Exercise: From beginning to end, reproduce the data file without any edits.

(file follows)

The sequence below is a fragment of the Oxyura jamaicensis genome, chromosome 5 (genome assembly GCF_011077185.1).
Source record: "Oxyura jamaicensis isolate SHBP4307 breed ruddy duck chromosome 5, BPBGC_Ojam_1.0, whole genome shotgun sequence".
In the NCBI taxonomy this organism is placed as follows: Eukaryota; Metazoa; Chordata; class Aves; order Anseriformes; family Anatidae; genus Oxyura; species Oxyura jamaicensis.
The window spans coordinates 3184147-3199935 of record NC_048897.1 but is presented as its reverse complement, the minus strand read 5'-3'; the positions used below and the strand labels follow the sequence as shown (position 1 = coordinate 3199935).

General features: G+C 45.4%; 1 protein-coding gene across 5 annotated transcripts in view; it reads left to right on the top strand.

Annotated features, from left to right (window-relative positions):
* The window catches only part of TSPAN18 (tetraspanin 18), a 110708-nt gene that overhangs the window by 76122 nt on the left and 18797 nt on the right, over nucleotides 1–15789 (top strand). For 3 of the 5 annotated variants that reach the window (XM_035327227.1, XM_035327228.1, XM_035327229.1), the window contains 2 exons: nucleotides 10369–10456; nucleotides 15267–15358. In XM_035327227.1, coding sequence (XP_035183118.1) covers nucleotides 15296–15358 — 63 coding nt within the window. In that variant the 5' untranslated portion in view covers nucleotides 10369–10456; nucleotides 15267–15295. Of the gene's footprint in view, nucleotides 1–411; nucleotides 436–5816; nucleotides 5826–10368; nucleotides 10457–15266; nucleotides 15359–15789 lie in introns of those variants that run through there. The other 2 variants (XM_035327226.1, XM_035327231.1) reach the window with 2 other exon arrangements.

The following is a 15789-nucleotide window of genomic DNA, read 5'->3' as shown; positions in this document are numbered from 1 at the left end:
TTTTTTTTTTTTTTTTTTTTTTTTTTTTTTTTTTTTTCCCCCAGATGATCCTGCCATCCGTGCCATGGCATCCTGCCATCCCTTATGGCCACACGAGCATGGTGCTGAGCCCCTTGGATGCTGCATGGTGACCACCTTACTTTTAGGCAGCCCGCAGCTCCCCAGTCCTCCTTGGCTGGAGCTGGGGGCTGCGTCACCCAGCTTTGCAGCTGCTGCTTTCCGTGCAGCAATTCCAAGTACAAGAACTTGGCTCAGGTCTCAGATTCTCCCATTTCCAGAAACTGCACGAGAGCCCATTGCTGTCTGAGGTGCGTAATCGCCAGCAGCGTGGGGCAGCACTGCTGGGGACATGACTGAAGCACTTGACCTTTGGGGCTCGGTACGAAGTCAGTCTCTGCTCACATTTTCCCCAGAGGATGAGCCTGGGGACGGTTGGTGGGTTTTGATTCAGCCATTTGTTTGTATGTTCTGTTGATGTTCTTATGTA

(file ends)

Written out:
The sequence below is a fragment of the Oxyura jamaicensis genome, chromosome 5 (genome assembly GCF_011077185.1).
Source record: "Oxyura jamaicensis isolate SHBP4307 breed ruddy duck chromosome 5, BPBGC_Ojam_1.0, whole genome shotgun sequence".
In the NCBI taxonomy this organism is placed as follows: Eukaryota; Metazoa; Chordata; class Aves; order Anseriformes; family Anatidae; genus Oxyura; species Oxyura jamaicensis.
The window spans coordinates 3184147-3199935 of record NC_048897.1 but is presented as its reverse complement, the minus strand read 5'-3'; the positions used below and the strand labels follow the sequence as shown (position 1 = coordinate 3199935).

General features: G+C 45.4%; 1 protein-coding gene across 5 annotated transcripts in view; it reads left to right on the top strand.

Annotated features, from left to right (window-relative positions):
* The window catches only part of TSPAN18 (tetraspanin 18), a 110708-nt gene that overhangs the window by 76122 nt on the left and 18797 nt on the right, over nucleotides 1–15789 (top strand). For 3 of the 5 annotated variants that reach the window (XM_035327227.1, XM_035327228.1, XM_035327229.1), the window contains 2 exons: nucleotides 10369–10456; nucleotides 15267–15358. In XM_035327227.1, coding sequence (XP_035183118.1) covers nucleotides 15296–15358 — 63 coding nt within the window. In that variant the 5' untranslated portion in view covers nucleotides 10369–10456; nucleotides 15267–15295. Of the gene's footprint in view, nucleotides 1–411; nucleotides 436–5816; nucleotides 5826–10368; nucleotides 10457–15266; nucleotides 15359–15789 lie in introns of those variants that run through there. The other 2 variants (XM_035327226.1, XM_035327231.1) reach the window with 2 other exon arrangements.

The following is a 15789-nucleotide window of genomic DNA, read 5'->3' as shown; positions in this document are numbered from 1 at the left end:
TTTTTTTTTTTTTTTTTTTTTTTTTTTTTTTTTTTTTCCCCCAGATGATCCTGCCATCCGTGCCATGGCATCCTGCCATCCCTTATGGCCACACGAGCATGGTGCTGAGCCCCTTGGATGCTGCATGGTGACCACCTTACTTTTAGGCAGCCCGCAGCTCCCCAGTCCTCCTTGGCTGGAGCTGGGGGCTGCGTCACCCAGCTTTGCAGCTGCTGCTTTCCGTGCAGCAATTCCAAGTACAAGAACTTGGCTCAGGTCTCAGATTCTCCCATTTCCAGAAACTGCACGAGAGCCCATTGCTGTCTGAGGTGCGTAATCGCCAGCAGCGTGGGGCAGCACTGCTGGGGACATGACTGAAGCACTTGACCTTTGGGGCTCGGTACGAAGTCAGTCTCTGCTCACATTTTCCCCAGAGGATGAGCCTGGGGACGGTTGGTGGGTTTTGATTCAGCCATTTGTTTGTATGTTCTGTTGATGTTCTTATGTA